How Iranian Americans Are Responding To Tensions With Tehran
MICHEL MARTIN, HOST:
We have been reporting extensively on the growing tensions between the U.S. and Iran. There is a group of people for whom these tensions hit particularly close to home. According to the census, nearly half a million people of Iranian heritage live in the U.S., and almost half of that group lives in Southern California. In fact, Southern California is home to the largest Iranian community outside of Iran. And we were curious about how that community is reacting to the events of the past week, so we've reached out to Reza Goharzad. He hosts the show "Politics And Society With Reza Goharzad" on KIRN. It's a weekly call-in show that focuses on politics in the U.S. and around the world. And Reza is with us now.
Thanks so much for talking to us.
REZA GOHARZAD: Thank you for inviting me to your show.
MARTIN: So listeners can call your show and ask questions. Just what have you been hearing in the past week about what's happening between the U.S. and Iran? What is on people's minds?
GOHARZAD: There is two kind of idea about Iran and the war. Some people, they're worried because they're concerned any kind of war, people die no matter from United States Army or Iranian people or Iranian army. Because the war bombs - they don't have a zip code. You will kill a lot of people that they are not in the war. So it bothers a lot of people that the fight will be happening between two countries that they are in love. One is their homeland. One is the land that opened a arm and gave them the situation that you can live in this country. So that's a really interesting position - to decide what side you will be.
But, in other hand, there is always Iranians in the Iranian community that they are looking for any kind of action can eliminate Islamic Republic and replace different government. So they will go back home, or they will end the Islamic Republic.
MARTIN: So, you know, you were mentioning that there are lots of different opinions in the community. What are some of the dividing lines, as you understand it? Do you think that it's mainly generational - that the older people feel one way and the younger people feel differently? Or is it why you came or when you came? Like, what are some of the different ways that the opinions tend to divide?
GOHARZAD: Yeah. Mostly, you will see three generation in the United States. The first generation - they came after Iran's revolution to save their life and live in the different countries. Second generation, that they were living in Iran, but based on the pressure because of the political situation, government arresting a lot of people that they are opposing the government - that happened in '80s - they are the mid-generation. Then there is a generation that's born in United States, and they have some kind of peace value in their mind. They're not thinking like the other generation. The first generation - I don't want to, you know, label them, but because they lost what they have, they belonged to the previous regime in Iran, they think the only way back in Iran is with the foreign force like United States.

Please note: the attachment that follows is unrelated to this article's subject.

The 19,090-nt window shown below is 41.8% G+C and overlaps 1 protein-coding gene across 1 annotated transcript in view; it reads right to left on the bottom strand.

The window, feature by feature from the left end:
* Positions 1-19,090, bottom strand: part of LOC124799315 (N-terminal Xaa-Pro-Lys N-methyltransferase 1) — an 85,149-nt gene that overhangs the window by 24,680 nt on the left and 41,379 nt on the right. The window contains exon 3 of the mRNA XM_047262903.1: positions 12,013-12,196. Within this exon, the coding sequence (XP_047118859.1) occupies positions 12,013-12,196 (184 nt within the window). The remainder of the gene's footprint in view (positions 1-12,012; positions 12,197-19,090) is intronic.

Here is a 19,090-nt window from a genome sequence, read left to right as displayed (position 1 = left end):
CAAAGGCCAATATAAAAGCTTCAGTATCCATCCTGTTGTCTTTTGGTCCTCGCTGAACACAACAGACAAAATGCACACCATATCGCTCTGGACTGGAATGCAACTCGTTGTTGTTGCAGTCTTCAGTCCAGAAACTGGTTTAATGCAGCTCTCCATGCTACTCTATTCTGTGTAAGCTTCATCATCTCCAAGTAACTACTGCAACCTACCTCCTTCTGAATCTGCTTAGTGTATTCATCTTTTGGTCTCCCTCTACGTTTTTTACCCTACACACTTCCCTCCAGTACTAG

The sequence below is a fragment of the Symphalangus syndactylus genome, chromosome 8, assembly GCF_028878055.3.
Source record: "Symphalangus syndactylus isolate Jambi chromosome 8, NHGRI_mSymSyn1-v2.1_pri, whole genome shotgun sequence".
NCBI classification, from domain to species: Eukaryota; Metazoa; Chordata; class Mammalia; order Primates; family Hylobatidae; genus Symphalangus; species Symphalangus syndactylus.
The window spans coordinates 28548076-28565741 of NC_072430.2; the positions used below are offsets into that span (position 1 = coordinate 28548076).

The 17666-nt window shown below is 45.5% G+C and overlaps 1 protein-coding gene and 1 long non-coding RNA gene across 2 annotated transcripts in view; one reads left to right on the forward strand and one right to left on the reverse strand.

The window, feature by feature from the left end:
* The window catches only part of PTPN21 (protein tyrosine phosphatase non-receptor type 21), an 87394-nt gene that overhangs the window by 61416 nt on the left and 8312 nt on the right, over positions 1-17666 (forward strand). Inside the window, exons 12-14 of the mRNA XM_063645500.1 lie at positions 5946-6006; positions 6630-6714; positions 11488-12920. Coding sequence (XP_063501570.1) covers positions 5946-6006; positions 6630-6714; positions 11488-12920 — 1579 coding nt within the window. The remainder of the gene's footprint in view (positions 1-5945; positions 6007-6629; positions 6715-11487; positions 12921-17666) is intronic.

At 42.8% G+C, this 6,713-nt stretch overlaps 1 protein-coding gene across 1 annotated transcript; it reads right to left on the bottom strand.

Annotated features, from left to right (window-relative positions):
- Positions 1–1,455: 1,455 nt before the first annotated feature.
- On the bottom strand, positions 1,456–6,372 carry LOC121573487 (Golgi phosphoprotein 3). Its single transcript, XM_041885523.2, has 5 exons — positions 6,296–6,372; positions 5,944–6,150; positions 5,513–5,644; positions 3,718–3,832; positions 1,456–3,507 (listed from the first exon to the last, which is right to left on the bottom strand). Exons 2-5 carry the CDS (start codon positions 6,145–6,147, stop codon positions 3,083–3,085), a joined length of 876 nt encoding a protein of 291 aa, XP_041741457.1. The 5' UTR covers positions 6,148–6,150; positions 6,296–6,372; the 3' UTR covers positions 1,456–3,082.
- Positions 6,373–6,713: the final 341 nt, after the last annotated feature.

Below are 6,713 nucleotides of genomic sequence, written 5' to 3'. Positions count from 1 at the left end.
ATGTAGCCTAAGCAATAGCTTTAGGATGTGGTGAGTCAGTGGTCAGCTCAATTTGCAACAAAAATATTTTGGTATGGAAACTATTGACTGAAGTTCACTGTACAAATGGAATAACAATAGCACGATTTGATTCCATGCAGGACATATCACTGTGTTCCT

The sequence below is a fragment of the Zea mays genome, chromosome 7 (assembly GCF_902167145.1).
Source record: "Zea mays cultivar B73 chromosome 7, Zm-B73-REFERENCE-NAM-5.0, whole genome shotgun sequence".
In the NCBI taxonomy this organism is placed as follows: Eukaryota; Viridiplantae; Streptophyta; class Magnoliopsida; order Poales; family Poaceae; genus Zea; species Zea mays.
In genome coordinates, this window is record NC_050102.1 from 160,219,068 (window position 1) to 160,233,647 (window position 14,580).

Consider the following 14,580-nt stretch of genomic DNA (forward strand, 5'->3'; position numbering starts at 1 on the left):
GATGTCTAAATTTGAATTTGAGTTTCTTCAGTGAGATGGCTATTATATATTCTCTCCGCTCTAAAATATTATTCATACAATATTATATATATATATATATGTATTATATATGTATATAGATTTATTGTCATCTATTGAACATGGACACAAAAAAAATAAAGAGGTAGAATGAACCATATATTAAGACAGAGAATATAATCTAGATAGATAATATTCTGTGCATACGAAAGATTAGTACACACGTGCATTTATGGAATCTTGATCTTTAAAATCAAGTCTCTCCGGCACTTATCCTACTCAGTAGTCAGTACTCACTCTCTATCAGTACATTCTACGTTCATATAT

MARTIN: What about the sanctions? I mean, President Trump said this weekend - when he was headed off to Camp David, he said that he was going to impose more sanctions on Iran. What are people saying about that?
GOHARZAD: Some people, they thinking the sanction will bring the government down. The other people, they think that sanctioning Iran will damage more regular people's life. This is the war. The sanction is some kind of economic war. So war started long time ago based on the economy.
MARTIN: And finally, before we let you go, you know, in - there have been times in the past that Iranian Americans have mobilized, you know, despite the fact that - as you said, that there are lots of different perspectives about the relationship and how it should proceed. But most recently, for example, there were - Iranian Americans were organizing around opposing the Trump administration's efforts to make it harder for people from predominantly Muslim countries to come here - the so-called Muslim travel ban. Is there any sense, do you have any sense that the community is mobilizing in any particular way now, as these tensions are rising? Or is it just too soon, and people just aren't sure - aren't really sure what to do?
GOHARZAD: For the majority of the people, it is not time yet. Everything is just going back and forth. One day, they're attacking. Ten minutes later, they said, we stopped the attack. So people, they don't know what's going on. But still, in majority of the community, you are mostly against the war, no matter from each side.
MARTIN: That is Raza Goharzad. He hosts the show "Politics And Society With Reza Goharzad" on KIRN in Los Angeles. It's also known as Radio Iran. He also hosts a television show which is seen in Iran.
Reza Goharzad, thanks so much for talking to us.
GOHARZAD: Thank you for inviting me and having me on your show.
NPR transcripts are created on a rush deadline by an NPR contractor. This text may not be in its final form and may be updated or revised in the future. Accuracy and availability may vary. The authoritative record of NPR’s programming is the audio record.